Tom's Blog

Wednesday, March 2, 2011

Not too early to spray bad green stuff?

Some of the south- and west-facing woods are essentially snow-free, and are starting to show patches of green. Everything that I have seen has been bad, nonnatives that are probably left over from late fall growth and have been overwintering under the snow. The photos here are from Reese Woods in Shorewood Hills, but could probably be found in lots of other places. The big patch in the photo above is Vinca minor, which is probably only a "minor" problem.

But the photo to the left is motherwort (Leonurus cardiaca), a nonnative that is fairly widespread in southern Wisconsin and worth getting rid of. I've seen this in lots of disturbed places at Pleasant Valley Conservancy, such as road cuts and edges of parking spots. It is a perennial, and hence can only be reliably eradicated with herbicide. We had lots of this in the areas cleared in the East Basin, and spent quite a bit of time before planting spot spraying with glyphosate. Right now it is really easy to spot, because there are few other green things (and those that are present are probably also nonnatives). The ideal time to spray, as there is nothing "good" yet, so that anything green is bad.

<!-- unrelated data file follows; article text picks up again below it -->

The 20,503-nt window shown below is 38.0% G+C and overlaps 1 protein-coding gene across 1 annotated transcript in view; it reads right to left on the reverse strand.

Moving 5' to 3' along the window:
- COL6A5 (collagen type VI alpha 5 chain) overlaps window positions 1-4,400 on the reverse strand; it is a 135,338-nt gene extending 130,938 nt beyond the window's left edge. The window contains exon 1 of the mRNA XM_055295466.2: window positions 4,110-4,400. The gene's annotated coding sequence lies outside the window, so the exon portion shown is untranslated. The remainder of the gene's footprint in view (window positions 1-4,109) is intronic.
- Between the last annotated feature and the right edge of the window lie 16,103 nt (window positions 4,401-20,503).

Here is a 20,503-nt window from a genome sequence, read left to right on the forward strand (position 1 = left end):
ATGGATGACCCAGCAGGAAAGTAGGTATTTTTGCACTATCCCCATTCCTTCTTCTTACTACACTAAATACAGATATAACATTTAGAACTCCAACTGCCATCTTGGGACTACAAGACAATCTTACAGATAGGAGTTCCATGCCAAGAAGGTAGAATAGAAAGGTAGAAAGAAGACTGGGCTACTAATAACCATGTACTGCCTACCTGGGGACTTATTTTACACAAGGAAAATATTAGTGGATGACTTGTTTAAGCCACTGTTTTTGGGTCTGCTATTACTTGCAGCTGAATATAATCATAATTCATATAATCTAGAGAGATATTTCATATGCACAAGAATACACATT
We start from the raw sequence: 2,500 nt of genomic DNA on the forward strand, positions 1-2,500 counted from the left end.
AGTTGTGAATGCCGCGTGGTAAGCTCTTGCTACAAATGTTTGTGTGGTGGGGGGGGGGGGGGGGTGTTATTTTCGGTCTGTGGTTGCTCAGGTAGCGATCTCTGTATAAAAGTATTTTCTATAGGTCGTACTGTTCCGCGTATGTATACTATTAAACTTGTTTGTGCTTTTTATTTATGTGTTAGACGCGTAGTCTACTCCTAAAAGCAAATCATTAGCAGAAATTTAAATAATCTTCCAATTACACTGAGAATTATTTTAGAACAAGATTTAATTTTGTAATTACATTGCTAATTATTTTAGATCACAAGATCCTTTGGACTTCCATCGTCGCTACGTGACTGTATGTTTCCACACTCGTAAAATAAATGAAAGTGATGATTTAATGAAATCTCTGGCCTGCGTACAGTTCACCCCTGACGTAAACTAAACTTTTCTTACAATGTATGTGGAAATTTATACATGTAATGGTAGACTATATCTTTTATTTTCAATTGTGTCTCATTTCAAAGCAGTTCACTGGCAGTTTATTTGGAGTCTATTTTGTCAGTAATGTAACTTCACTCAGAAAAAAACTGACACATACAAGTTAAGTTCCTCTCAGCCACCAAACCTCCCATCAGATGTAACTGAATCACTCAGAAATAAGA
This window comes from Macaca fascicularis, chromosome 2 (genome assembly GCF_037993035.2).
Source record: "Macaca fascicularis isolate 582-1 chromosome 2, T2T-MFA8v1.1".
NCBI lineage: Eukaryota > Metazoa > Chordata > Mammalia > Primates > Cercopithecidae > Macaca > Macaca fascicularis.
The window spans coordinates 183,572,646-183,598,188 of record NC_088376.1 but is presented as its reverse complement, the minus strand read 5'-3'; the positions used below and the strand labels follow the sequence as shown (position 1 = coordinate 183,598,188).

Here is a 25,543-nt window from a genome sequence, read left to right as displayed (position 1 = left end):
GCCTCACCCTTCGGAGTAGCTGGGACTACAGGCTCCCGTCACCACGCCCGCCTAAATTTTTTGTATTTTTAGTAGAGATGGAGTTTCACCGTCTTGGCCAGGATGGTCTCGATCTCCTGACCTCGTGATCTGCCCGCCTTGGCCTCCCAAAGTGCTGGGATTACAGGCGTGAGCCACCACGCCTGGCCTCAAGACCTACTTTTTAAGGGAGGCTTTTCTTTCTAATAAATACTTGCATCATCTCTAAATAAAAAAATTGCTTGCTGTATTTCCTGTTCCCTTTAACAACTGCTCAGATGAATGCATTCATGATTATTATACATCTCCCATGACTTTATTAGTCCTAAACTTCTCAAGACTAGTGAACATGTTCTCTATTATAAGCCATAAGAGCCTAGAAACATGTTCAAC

However, there is a narrow spray window now, because in a couple of weeks some good species, will start to show up such as early buttercup. Never pass up a chance to spray when the conditions are favorable.


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